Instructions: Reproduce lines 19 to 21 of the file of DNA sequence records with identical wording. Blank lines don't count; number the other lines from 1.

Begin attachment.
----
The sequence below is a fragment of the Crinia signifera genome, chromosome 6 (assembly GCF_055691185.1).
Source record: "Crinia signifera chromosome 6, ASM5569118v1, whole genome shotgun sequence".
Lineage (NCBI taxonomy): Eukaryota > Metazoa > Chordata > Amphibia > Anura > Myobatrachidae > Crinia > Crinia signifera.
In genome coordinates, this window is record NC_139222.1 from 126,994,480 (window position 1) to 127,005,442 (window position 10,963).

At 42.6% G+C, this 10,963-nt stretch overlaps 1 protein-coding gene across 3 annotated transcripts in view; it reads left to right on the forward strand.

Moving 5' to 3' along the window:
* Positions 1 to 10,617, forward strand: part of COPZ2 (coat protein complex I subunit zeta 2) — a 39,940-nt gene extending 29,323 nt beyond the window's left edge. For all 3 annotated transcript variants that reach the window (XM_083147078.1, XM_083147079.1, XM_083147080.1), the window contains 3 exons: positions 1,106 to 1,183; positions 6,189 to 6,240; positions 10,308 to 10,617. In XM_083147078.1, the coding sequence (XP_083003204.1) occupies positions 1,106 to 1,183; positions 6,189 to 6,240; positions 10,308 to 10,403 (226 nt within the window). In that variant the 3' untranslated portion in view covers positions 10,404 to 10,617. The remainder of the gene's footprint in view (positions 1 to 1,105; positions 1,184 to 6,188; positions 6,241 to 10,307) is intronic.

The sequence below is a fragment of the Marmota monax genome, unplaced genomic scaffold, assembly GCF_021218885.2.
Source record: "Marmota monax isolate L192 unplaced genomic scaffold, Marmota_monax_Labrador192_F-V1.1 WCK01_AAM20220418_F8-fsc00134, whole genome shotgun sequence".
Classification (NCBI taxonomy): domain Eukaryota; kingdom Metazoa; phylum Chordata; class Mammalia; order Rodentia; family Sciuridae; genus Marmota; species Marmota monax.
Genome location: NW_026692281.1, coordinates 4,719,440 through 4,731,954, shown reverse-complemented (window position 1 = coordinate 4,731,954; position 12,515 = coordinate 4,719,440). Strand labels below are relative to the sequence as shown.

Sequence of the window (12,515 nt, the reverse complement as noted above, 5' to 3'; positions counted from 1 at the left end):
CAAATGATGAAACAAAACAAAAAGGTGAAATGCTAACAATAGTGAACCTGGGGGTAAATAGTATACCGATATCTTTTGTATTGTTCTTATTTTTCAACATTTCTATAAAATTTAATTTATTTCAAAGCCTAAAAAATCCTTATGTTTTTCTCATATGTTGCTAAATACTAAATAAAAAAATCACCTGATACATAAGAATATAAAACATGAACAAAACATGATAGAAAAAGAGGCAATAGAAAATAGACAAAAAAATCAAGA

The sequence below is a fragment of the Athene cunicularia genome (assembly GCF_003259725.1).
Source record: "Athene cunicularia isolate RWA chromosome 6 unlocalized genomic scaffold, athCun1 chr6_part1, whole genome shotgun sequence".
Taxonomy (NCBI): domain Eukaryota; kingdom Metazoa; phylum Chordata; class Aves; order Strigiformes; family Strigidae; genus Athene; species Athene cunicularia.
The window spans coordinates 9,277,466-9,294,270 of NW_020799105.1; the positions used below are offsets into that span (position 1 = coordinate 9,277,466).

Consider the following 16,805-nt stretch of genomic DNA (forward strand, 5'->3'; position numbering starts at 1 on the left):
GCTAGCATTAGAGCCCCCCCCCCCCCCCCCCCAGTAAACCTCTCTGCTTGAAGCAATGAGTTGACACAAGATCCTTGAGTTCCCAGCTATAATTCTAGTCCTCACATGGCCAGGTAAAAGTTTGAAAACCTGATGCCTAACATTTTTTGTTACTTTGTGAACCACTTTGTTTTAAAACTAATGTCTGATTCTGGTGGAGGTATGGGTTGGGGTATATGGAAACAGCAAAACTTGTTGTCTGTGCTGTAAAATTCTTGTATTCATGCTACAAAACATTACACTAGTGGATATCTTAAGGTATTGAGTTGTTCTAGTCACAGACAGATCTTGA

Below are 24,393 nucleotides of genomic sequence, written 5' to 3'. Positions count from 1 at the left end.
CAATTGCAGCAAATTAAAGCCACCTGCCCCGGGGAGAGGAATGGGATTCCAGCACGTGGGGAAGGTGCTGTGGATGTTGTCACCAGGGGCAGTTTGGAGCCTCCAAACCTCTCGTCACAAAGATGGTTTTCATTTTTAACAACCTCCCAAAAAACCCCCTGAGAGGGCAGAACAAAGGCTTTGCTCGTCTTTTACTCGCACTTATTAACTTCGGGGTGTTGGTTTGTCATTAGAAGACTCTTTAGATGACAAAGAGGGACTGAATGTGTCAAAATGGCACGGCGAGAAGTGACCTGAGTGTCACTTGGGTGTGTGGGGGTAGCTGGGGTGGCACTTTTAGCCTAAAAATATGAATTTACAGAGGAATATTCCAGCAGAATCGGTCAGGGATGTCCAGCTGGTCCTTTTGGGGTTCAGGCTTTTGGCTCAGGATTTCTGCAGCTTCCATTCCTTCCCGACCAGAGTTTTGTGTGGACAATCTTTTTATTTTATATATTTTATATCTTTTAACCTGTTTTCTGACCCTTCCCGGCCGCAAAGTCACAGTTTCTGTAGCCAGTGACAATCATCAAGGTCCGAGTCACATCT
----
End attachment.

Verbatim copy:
GCTAGCATTAGAGCCCCCCCCCCCCCCCCCCCAGTAAACCTCTCTGCTTGAAGCAATGAGTTGACACAAGATCCTTGAGTTCCCAGCTATAATTCTAGTCCTCACATGGCCAGGTAAAAGTTTGAAAACCTGATGCCTAACATTTTTTGTTACTTTGTGAACCACTTTGTTTTAAAACTAATGTCTGATTCTGGTGGAGGTATGGGTTGGGGTATATGGAAACAGCAAAACTTGTTGTCTGTGCTGTAAAATTCTTGTATTCATGCTACAAAACATTACACTAGTGGATATCTTAAGGTATTGAGTTGTTCTAGTCACAGACAGATCTTGA

Below are 24,393 nucleotides of genomic sequence, written 5' to 3'. Positions count from 1 at the left end.
CAATTGCAGCAAATTAAAGCCACCTGCCCCGGGGAGAGGAATGGGATTCCAGCACGTGGGGAAGGTGCTGTGGATGTTGTCACCAGGGGCAGTTTGGAGCCTCCAAACCTCTCGTCACAAAGATGGTTTTCATTTTTAACAACCTCCCAAAAAACCCCCTGAGAGGGCAGAACAAAGGCTTTGCTCGTCTTTTACTCGCACTTATTAACTTCGGGGTGTTGGTTTGTCATTAGAAGACTCTTTAGATGACAAAGAGGGACTGAATGTGTCAAAATGGCACGGCGAGAAGTGACCTGAGTGTCACTTGGGTGTGTGGGGGTAGCTGGGGTGGCACTTTTAGCCTAAAAATATGAATTTACAGAGGAATATTCCAGCAGAATCGGTCAGGGATGTCCAGCTGGTCCTTTTGGGGTTCAGGCTTTTGGCTCAGGATTTCTGCAGCTTCCATTCCTTCCCGACCAGAGTTTTGTGTGGACAATCTTTTTATTTTATATATTTTATATCTTTTAACCTGTTTTCTGACCCTTCCCGGCCGCAAAGTCACAGTTTCTGTAGCCAGTGACAATCATCAAGGTCCGAGTCACATCT